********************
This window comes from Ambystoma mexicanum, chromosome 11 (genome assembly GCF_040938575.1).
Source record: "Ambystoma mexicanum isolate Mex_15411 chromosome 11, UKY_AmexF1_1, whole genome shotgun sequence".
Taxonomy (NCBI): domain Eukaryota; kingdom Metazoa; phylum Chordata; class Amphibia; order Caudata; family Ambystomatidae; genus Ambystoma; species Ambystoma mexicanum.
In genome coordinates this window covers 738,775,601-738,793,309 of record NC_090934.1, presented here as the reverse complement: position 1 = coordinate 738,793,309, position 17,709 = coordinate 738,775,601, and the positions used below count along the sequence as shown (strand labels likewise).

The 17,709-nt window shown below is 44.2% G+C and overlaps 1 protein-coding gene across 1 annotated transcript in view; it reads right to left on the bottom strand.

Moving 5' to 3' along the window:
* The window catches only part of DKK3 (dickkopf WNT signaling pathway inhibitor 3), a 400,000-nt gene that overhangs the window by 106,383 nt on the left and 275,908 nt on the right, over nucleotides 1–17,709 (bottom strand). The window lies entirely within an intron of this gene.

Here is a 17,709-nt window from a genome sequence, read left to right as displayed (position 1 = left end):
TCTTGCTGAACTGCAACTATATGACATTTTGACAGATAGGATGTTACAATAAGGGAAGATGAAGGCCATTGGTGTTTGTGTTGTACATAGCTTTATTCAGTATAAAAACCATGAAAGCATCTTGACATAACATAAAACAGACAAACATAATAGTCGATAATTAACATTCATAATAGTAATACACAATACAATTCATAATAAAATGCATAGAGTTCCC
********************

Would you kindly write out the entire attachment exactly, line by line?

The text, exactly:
This window comes from Ambystoma mexicanum, chromosome 11 (genome assembly GCF_040938575.1).
Source record: "Ambystoma mexicanum isolate Mex_15411 chromosome 11, UKY_AmexF1_1, whole genome shotgun sequence".
Taxonomy (NCBI): domain Eukaryota; kingdom Metazoa; phylum Chordata; class Amphibia; order Caudata; family Ambystomatidae; genus Ambystoma; species Ambystoma mexicanum.
In genome coordinates this window covers 738,775,601-738,793,309 of record NC_090934.1, presented here as the reverse complement: position 1 = coordinate 738,793,309, position 17,709 = coordinate 738,775,601, and the positions used below count along the sequence as shown (strand labels likewise).

The 17,709-nt window shown below is 44.2% G+C and overlaps 1 protein-coding gene across 1 annotated transcript in view; it reads right to left on the bottom strand.

Moving 5' to 3' along the window:
* The window catches only part of DKK3 (dickkopf WNT signaling pathway inhibitor 3), a 400,000-nt gene that overhangs the window by 106,383 nt on the left and 275,908 nt on the right, over nucleotides 1–17,709 (bottom strand). The window lies entirely within an intron of this gene.

Here is a 17,709-nt window from a genome sequence, read left to right as displayed (position 1 = left end):
TCTTGCTGAACTGCAACTATATGACATTTTGACAGATAGGATGTTACAATAAGGGAAGATGAAGGCCATTGGTGTTTGTGTTGTACATAGCTTTATTCAGTATAAAAACCATGAAAGCATCTTGACATAACATAAAACAGACAAACATAATAGTCGATAATTAACATTCATAATAGTAATACACAATACAATTCATAATAAAATGCATAGAGTTCCC